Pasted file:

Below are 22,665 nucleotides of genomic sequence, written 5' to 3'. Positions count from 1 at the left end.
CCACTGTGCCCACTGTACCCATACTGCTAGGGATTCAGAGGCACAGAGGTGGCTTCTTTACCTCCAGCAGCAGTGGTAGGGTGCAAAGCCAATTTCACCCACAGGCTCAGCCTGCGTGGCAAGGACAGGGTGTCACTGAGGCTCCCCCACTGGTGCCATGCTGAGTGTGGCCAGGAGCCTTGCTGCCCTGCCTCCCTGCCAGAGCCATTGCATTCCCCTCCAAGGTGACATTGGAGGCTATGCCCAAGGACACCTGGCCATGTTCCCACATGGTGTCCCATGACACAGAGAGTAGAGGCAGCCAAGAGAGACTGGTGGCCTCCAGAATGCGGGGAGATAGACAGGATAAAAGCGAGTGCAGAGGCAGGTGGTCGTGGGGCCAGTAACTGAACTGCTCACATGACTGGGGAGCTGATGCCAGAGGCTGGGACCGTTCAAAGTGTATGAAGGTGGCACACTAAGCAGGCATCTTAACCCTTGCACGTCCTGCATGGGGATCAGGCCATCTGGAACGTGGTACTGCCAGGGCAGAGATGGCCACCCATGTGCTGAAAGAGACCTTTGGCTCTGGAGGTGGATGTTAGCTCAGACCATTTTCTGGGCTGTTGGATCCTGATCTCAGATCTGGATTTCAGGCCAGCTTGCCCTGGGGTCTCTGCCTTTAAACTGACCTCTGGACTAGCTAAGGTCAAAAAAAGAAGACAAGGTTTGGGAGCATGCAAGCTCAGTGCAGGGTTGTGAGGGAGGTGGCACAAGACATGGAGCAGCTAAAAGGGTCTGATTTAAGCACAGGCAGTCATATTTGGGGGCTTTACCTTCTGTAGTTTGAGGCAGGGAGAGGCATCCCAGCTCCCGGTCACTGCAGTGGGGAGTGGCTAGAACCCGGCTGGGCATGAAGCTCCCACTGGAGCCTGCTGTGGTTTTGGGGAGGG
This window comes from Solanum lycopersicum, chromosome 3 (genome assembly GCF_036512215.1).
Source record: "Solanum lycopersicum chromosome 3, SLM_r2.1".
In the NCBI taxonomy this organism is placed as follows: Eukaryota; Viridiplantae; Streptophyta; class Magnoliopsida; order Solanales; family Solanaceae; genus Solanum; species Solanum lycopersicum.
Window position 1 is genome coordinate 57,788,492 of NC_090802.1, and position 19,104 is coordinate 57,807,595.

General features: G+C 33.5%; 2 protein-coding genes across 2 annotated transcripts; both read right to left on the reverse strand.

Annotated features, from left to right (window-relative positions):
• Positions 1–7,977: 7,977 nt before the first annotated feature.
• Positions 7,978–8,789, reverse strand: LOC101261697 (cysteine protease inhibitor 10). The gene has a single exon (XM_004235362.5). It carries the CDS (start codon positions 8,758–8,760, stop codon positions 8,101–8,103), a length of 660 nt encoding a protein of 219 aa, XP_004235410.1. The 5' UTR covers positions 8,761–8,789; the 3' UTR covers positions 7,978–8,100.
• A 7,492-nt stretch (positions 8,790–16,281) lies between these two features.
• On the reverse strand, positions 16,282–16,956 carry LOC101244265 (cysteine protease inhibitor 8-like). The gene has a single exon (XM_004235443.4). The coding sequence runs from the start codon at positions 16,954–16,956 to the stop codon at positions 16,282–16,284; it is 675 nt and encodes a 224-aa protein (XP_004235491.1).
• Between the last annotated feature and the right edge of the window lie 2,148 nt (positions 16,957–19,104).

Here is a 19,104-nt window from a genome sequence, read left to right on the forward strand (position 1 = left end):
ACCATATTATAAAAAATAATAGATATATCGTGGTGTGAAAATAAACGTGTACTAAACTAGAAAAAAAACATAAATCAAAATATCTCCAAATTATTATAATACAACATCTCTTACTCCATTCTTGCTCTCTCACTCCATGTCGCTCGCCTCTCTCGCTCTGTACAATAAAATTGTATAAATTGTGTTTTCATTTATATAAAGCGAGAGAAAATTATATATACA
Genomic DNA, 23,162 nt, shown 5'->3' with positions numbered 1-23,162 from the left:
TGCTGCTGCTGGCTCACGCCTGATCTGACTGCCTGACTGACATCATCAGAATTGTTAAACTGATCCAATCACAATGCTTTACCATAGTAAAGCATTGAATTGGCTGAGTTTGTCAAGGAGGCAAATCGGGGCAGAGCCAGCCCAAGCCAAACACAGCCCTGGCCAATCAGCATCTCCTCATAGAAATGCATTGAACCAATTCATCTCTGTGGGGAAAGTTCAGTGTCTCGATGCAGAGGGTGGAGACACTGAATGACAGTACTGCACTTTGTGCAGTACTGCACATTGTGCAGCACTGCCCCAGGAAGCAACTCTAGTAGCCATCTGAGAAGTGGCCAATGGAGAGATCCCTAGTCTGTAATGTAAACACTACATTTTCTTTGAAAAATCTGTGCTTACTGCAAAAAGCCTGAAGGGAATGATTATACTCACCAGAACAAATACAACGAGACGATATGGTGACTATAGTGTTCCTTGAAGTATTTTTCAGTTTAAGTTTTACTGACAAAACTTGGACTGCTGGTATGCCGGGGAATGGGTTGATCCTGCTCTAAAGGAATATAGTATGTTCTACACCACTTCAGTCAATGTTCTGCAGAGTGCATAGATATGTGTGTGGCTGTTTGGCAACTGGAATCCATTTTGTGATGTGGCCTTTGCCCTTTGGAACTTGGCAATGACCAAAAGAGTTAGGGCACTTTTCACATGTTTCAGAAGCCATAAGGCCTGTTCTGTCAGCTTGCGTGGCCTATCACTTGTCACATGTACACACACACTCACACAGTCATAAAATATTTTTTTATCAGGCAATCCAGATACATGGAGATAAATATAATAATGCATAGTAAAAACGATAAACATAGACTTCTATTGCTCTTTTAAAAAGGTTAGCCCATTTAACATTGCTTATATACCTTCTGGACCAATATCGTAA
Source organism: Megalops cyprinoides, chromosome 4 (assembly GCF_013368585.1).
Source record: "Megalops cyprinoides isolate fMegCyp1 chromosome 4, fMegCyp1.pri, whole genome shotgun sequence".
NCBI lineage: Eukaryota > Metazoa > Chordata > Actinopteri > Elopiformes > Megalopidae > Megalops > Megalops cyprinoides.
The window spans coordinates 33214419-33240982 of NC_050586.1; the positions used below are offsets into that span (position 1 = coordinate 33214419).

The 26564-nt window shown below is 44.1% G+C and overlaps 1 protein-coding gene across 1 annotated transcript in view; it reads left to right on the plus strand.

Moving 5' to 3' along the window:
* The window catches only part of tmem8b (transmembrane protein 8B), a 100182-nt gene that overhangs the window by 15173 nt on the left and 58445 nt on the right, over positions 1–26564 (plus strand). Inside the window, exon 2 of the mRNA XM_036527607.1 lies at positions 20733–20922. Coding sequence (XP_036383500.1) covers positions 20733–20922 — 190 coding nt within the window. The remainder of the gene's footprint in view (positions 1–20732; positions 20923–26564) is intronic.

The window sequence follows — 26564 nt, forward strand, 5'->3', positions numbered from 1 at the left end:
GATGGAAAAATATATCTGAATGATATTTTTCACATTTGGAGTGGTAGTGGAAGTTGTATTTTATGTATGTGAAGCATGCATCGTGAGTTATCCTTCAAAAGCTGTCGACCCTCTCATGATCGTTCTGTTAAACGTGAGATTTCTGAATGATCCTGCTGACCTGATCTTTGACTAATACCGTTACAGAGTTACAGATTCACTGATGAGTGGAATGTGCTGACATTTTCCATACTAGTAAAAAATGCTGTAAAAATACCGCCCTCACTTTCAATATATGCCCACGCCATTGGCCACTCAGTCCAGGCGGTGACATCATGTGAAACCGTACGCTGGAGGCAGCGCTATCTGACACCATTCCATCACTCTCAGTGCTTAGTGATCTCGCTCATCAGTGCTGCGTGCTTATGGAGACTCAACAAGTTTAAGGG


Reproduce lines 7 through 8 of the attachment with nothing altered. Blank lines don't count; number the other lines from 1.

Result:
General features: G+C 33.5%; 2 protein-coding genes across 2 annotated transcripts; both read right to left on the reverse strand.

Annotated features, from left to right (window-relative positions):